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By: YANG ZhenfeiEdited by: LAM Tsz Yau

Society

Man with facial paralysis after vaccination denied insurance money after hospital fails to report case

A man whose face was partially paralized after receiving the second BioNTech vaccine on August 31 was denied compensation because his case was not reported to the Department of Health, he said in a press conference. The man, who goes by the alias Mr Y, was rushed to the Princess Margaret Hospital on Sept 2. and was diagnosed with Bell’s palsy. He applied to insurance company AXA Hong Kong on Sept 9 under the government’s compensation plan for those adversely affected by the vaccine. But his application was denied since the hospital did not report his case to the Department of Health. The man said the hospital told him it will report his case after approval, but it has not been done yet. Democratic Party health policy spokesperson, Ramon Yuen Hoi-man, worried that the number of adverse post-vaccination cases is understated. “Does it mean that there are many cases like Mr Y that have not been reported?” Yuen said. “It’s impossible for the public to verify that, while the number of residual vaccine symptoms is very likely to be underestimated.” Yuen said the Department of Health should actively encourage medical staff to report serious cases involving vaccines and provide the public access to reports. "When encouraging citizens to vaccinate, the authorities should also protect people’s personal rights, like the right to know and the right to make decisions," Yuen said Health authorities in Hong Kong have confirmed 288 cases of Bell’s palsy after vaccination. Most patients will recover from facial paralysis even without treatment. As of end September, the Department of Health received a total of 6,108 reports of serious adverse events of Covid vaccine in people aged from 12 to 87. A total of HK$5.19 million has been given out with an average of HK$113,000 for each approved case.

Society

Second batch of consumption vouchers spurs shopping spree

More than 5.5 million eligible Hong Kong residents could get a second batch of consumption vouchers today. It is part of a government incentive to kick start the economy amid the Covid pandemic. A total of $5000 will be given to those who qualify. Hongkongers who registered for the vouchers using their Octopus cards could get their second batch of HK$2,000 today. A third batch of HK$1,000 will be handed out from December 16. Those who registered using AlipayHK, Tap & Go, or WeChat Pay HK could get all of the remaining HK$3,000 of the handout. Jessie Wong Hok-ling, head of the Budget and Tax Policy Unit of the Financial Secretary's Office, said on a radio program on RTHK today that the distribution has gone very smoothly, and all of the vouchers were issued before 1 am. Shoppers lined up at convenience stores this morning to collect their consumption vouchers through Octopus. They could also get the vouchers through the Octopus app, octopus service points and subsidies collection points in designated MTR stations. "I think it's very convenient to receive and use consumption vouchers," said Law Gaa-lok, who got the HK$2,000 voucher at a convenience store in Mong Kok. "I mainly spent the vouchers on buying daily necessities," he added. Many shopping malls tried to attract customers by holding consumption voucher events. By noon, a long line of customers at APM mall in Kwun Tong were queuing up for bargains.  Among them Kelly Chan, who went there with her daughter l to buy clothes.“We happened to encounter the mall event,” she said. “The event is so favourable.” Linda Lam, who worked at Hey Candy in APM, said the voucher scheme has helped to boost business. “People's mood is better after getting the subsidies, so consumption will increase naturally," she said. …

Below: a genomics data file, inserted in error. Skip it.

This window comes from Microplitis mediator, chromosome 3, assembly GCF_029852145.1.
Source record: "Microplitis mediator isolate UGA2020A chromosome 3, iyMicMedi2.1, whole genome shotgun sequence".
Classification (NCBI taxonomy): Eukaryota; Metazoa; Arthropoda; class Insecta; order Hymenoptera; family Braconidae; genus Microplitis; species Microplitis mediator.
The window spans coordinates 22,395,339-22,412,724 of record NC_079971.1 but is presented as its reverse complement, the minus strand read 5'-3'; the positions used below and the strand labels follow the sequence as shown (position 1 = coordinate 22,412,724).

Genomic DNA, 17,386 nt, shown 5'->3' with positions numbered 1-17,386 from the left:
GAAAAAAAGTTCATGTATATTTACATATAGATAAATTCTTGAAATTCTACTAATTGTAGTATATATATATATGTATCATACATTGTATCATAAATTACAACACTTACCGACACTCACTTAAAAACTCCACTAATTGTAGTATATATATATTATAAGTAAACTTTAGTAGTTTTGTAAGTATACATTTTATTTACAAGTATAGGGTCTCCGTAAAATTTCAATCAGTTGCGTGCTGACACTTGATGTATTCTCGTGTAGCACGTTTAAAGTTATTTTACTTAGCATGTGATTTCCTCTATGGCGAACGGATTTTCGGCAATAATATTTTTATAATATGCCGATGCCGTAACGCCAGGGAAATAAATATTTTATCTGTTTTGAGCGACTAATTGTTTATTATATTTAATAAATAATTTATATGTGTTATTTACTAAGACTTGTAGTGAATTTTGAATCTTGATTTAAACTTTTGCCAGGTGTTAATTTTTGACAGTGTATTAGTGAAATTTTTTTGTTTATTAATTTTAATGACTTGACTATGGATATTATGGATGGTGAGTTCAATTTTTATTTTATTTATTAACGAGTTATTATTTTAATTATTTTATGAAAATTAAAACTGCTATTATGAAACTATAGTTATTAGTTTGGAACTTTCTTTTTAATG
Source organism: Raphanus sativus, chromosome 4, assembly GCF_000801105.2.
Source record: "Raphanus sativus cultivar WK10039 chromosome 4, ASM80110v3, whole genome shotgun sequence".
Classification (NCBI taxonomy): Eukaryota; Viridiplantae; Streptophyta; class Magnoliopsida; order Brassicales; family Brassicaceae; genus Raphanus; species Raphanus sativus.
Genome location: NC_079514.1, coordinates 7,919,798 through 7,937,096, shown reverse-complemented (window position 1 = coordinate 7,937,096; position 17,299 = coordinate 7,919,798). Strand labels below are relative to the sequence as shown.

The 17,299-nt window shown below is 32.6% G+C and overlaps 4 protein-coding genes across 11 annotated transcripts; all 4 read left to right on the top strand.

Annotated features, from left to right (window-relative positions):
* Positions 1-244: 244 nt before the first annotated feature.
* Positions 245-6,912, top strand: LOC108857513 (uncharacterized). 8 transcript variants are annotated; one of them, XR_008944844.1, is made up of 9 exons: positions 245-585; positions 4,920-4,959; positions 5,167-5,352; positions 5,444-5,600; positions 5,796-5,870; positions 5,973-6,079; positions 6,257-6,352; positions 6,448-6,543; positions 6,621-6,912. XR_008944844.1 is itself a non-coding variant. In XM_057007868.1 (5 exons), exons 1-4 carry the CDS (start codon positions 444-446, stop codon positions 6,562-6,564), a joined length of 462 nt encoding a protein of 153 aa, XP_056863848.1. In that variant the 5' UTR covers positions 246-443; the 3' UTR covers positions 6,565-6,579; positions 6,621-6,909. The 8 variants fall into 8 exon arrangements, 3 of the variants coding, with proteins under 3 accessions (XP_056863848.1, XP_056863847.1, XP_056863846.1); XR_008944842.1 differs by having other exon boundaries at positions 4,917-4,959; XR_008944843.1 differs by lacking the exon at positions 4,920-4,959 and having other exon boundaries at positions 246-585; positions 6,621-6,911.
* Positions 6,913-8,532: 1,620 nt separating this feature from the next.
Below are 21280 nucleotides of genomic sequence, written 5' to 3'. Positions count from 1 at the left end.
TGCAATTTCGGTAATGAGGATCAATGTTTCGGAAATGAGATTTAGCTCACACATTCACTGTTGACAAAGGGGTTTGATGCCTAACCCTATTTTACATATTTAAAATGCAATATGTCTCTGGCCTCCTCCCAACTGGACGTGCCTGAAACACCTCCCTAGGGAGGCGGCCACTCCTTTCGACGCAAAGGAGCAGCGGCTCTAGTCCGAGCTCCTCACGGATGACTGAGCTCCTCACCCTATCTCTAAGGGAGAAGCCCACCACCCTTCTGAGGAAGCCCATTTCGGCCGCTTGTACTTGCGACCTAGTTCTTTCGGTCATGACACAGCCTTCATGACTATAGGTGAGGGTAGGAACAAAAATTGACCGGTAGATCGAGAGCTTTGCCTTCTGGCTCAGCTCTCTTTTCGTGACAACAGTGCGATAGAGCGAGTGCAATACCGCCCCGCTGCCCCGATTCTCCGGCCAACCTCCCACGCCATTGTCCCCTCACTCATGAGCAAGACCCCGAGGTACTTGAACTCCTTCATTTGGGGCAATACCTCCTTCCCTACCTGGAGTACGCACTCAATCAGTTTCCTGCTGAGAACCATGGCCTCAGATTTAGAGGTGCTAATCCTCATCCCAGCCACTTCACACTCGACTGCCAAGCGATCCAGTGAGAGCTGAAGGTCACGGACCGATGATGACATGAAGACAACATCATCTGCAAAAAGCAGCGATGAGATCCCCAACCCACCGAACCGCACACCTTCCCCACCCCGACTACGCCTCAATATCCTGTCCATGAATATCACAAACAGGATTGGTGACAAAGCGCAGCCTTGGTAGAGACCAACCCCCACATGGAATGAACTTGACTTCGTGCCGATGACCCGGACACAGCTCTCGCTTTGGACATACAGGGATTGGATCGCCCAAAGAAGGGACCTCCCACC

Society

Privacy concerns drive people away from evening dine-in

Despite relaxed social distancing rules and resumed dinner service, some Hongkongers still won’t eat out over the fear of personal data collected by the authority as the government requires all diners to record their detailed information for potential virus tracing. Eateries can resume dine-in service until 10pm with a maximum four people per table from Thursday, as long as they fulfill prerequisites, including staff getting Covid-19 tests every two weeks and diners recording personal information by scanning a QR code through the official “Leave Home Safe” app or by other means. The government’s controversial contact-tracing app has raised public concerns over privacy issues and abuse of data, as it will access user phone storage. Despite some online calls for boycotting the app, as of Thursday, the app download has surged to over 1 million since its launch in mid-November and seized the top position in the App Store.  “I see no reason for customers leaving personal information when eating out,” said restaurant operator Ryan Lo Tsz-yeung. “Our restaurants also have no right to ask for diners’ information.” Health officials have said on separate occasions that the virus-exposure app will only let the government know “who was present at the venues at a specific time” for potential tracing, while the encrypted data will only be stored in user phones for 31 days. Hong Kong Baptist University’s “BU-Trace,” launched last October and led by Xu Jianliang, Associate Head of the Department of Computer Science, is an alternative to the official app, Prof Xu said. “People can use other apps to check whether their information has been transferred to servers if they are skeptical of the government,” Prof Xu said.  Prof Xu also said the government could make their app open source, meaning publishing the software code for people to inspect the operating …